The return of Commodore

My first computer was a Commodore 64, bought ca. 1981 for (if I remember correctly) $895 Canadian, plus $595 for the 1541 floppy disk drive. (It came with a plastic Apple core on a string to wear around your neck, the Apple II being the main competitor for the C64 when it launched.) I used it (the computer, not the plastic apple core, which I somehow never found a good reason to wear) for several years, replaced it with another, and then bought a Commodore 128 which served me until I bought my first Intel PC (a 386) when I became a full-time freelancer in 1993. My Dad continued to use my old Commodore 64 for a while after that.

If I remember correctly, both Soulworm and The Dark Unicorn (and possibly Spirit Singer, too) were originally written on my Commodore 64, using the marvellous little word processor known as PaperClip. (My chapters always used to be 10 to 12 pages in manuscript format, because that was the maximum length of a single PaperClip file.) Somehwere in storage still lurks the Commodore daisy-wheel printer I used to print them out, sitting beside it and winding in the paper (and carbon paper–a daisy wheel can print carbons, too!) one sheet at a time…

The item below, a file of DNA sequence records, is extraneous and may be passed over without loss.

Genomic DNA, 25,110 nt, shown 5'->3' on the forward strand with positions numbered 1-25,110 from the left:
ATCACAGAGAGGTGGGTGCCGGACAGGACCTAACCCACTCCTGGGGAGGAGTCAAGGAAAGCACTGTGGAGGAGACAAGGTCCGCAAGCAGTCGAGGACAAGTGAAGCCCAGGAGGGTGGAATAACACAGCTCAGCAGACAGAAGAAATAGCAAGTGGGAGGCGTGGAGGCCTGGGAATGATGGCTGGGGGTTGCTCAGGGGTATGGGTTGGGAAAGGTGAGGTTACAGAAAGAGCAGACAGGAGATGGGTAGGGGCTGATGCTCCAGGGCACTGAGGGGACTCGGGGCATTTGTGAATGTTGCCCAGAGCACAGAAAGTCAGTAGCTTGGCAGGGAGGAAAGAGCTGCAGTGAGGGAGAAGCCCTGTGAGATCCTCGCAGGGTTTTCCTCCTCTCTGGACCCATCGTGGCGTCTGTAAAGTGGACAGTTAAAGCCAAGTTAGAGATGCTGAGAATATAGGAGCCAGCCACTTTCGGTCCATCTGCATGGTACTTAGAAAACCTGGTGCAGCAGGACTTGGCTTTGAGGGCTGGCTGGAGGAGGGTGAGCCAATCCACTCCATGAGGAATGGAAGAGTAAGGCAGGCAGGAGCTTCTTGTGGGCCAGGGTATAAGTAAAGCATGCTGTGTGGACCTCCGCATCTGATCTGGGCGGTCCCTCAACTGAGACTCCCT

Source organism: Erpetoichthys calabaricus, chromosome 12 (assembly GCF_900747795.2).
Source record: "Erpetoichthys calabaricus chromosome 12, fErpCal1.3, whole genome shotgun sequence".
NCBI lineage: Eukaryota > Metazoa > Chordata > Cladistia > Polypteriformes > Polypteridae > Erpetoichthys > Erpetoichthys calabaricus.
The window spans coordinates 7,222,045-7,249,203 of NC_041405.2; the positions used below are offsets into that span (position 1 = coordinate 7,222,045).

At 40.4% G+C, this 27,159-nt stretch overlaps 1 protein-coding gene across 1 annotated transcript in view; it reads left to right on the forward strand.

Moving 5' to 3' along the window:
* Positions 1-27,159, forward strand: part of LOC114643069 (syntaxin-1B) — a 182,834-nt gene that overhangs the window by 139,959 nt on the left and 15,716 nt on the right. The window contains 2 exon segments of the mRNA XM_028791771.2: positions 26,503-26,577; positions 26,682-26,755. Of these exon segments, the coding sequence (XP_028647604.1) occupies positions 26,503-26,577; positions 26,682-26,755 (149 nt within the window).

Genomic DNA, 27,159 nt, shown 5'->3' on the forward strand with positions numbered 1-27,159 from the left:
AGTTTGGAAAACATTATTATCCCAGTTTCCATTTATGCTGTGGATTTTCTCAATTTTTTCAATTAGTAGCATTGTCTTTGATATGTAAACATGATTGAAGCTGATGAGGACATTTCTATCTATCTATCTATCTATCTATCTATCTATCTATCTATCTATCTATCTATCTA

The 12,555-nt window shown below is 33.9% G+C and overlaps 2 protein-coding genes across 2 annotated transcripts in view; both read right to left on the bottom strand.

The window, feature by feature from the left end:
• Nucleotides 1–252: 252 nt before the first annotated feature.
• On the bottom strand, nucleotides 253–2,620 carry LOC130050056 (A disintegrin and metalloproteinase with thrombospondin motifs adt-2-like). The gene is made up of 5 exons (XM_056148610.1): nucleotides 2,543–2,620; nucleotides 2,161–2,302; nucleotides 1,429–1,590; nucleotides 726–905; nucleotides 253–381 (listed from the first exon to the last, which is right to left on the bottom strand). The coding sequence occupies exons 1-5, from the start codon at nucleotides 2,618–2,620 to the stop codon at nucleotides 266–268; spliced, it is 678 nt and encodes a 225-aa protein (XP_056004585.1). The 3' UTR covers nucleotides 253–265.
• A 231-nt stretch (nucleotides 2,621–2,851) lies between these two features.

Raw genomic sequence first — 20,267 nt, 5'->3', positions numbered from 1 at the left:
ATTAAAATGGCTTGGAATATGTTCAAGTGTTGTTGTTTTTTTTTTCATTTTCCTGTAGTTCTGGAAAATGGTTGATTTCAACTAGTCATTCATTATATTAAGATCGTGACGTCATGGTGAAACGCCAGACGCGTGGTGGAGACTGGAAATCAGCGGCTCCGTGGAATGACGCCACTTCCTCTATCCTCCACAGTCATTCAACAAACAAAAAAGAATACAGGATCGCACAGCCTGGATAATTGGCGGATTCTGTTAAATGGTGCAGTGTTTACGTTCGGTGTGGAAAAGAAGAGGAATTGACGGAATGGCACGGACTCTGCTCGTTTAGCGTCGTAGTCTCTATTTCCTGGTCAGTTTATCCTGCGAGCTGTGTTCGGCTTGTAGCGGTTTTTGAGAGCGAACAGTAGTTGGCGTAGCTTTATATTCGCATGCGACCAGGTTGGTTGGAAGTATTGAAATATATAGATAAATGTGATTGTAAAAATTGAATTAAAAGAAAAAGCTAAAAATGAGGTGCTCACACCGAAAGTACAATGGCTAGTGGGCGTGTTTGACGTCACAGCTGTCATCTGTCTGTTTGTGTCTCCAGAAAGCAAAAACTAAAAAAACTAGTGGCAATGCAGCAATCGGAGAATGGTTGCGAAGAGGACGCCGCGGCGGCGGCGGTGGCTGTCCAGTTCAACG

So it was with great pleasure that I read this story, which says Commodore (well, the current owner of the brand-name, anyway) is returning to making computers:

Commodore Gaming, a distant inheritor of an illustrious name in computing history, has announced that it will launch its gaming PCs at the forthcoming CeBit show in Hannover, Germany.


Not that I’ll buy one, you understand. But…cool.

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